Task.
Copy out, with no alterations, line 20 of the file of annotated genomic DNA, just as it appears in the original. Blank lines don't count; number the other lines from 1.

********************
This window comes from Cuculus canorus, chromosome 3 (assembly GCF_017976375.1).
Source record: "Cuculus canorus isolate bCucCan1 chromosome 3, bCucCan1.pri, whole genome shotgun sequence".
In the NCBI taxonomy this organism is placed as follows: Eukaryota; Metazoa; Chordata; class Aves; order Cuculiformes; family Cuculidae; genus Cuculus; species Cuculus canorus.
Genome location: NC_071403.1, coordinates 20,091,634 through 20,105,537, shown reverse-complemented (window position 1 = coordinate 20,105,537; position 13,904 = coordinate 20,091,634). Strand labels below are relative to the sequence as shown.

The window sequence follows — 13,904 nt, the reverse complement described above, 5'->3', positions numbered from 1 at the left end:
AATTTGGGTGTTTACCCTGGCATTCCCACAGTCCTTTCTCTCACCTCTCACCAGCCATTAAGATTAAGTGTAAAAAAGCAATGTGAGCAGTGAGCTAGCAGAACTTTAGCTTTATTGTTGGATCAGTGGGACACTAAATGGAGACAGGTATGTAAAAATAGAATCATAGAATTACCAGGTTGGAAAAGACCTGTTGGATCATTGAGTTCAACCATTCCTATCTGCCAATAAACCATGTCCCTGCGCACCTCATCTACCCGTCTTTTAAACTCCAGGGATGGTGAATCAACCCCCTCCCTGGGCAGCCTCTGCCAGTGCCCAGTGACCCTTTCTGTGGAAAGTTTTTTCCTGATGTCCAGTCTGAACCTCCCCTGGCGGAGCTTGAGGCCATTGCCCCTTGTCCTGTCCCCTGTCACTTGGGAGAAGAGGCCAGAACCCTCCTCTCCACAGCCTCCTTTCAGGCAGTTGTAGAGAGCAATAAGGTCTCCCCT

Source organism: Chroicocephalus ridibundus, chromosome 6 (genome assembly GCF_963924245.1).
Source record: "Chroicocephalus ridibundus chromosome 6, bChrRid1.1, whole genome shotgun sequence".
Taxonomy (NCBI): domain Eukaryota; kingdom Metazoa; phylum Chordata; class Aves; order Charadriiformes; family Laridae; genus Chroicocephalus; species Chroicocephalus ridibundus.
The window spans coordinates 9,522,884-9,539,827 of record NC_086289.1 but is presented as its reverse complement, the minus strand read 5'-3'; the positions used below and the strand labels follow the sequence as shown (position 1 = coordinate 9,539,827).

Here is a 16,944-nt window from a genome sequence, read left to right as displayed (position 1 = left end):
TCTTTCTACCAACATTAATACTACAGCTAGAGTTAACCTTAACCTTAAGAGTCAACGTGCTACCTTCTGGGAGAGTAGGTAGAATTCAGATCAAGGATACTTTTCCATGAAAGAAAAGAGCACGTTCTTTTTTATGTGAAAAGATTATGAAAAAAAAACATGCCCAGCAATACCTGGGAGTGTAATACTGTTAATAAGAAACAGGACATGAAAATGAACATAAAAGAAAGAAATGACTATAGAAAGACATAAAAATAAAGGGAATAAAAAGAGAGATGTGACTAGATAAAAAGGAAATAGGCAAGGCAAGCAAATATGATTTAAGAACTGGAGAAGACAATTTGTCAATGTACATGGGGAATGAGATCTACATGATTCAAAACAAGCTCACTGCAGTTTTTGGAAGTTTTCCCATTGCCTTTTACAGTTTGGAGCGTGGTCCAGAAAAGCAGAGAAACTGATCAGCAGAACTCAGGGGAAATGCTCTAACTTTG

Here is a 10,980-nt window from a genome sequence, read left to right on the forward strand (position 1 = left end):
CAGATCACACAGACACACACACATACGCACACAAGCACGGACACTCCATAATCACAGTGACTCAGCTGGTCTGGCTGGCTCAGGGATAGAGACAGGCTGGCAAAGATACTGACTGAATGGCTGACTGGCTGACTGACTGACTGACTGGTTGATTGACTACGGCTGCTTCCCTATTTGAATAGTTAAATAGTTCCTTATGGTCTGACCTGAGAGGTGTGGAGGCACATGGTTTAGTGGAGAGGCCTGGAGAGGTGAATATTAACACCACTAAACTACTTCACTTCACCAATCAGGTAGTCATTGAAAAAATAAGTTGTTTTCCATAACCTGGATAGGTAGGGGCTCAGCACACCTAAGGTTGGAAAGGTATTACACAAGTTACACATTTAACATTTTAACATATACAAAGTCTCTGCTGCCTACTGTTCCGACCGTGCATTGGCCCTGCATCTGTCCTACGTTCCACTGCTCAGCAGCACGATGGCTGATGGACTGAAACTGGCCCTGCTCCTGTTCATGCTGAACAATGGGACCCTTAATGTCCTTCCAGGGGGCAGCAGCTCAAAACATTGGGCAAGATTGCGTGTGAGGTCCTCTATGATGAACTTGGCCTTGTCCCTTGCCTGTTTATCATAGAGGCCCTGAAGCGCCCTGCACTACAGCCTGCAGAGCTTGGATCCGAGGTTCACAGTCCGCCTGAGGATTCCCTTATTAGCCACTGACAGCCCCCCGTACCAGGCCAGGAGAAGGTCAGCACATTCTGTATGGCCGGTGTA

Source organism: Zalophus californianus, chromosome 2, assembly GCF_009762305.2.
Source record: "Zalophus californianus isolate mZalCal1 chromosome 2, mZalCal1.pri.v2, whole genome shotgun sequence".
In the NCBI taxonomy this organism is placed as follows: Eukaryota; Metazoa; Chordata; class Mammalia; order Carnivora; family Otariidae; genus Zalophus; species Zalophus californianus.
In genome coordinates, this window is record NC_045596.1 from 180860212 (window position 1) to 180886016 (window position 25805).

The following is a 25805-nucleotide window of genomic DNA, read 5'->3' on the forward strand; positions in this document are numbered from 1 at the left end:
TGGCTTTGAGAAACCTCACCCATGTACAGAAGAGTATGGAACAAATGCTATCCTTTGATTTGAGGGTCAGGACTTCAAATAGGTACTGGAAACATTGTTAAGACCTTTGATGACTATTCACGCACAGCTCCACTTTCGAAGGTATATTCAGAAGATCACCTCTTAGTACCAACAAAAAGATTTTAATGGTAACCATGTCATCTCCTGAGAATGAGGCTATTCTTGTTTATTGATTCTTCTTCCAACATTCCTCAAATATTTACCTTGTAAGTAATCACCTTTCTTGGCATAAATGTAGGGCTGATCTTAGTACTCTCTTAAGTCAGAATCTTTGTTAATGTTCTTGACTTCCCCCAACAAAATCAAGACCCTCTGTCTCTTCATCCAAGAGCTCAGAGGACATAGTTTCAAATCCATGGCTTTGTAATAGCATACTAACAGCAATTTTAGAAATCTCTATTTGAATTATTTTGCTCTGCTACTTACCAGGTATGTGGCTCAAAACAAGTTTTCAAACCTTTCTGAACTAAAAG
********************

TGGCTTTGAGAAACCTCACCCATGTACAGAAGAGTATGGAACAAATGCTATCCTTTGATTTGAGGGTCAGGACTTCAAATAGGTACTGGAAACATTGTTAAGACCTTTGATGACTATTCACGCACAGCTCCACTTTCGAAGGTATATTCAGAAGATCACCTCTTAGTACCAACAAAAAGATTTTAATGGTAACCATGTCATCTCCTGAGAATGAGGCTATTCTTGTTTATTGATTCTTCTTCCAACATTCCTCAAATATTTACCTTGTAAGTAATCACCTTTCTTGGCATAAATGTAGGGCTGATCTTAGTACTCTCTTAAGTCAGAATCTTTGTTAATGTTCTTGACTTCCCCCAACAAAATCAAGACCCTCTGTCTCTTCATCCAAGAGCTCAGAGGACATAGTTTCAAATCCATGGCTTTGTAATAGCATACTAACAGCAATTTTAGAAATCTCTATTTGAATTATTTTGCTCTGCTACTTACCAGGTATGTGGCTCAAAACAAGTTTTCAAACCTTTCTGAACTAAAAG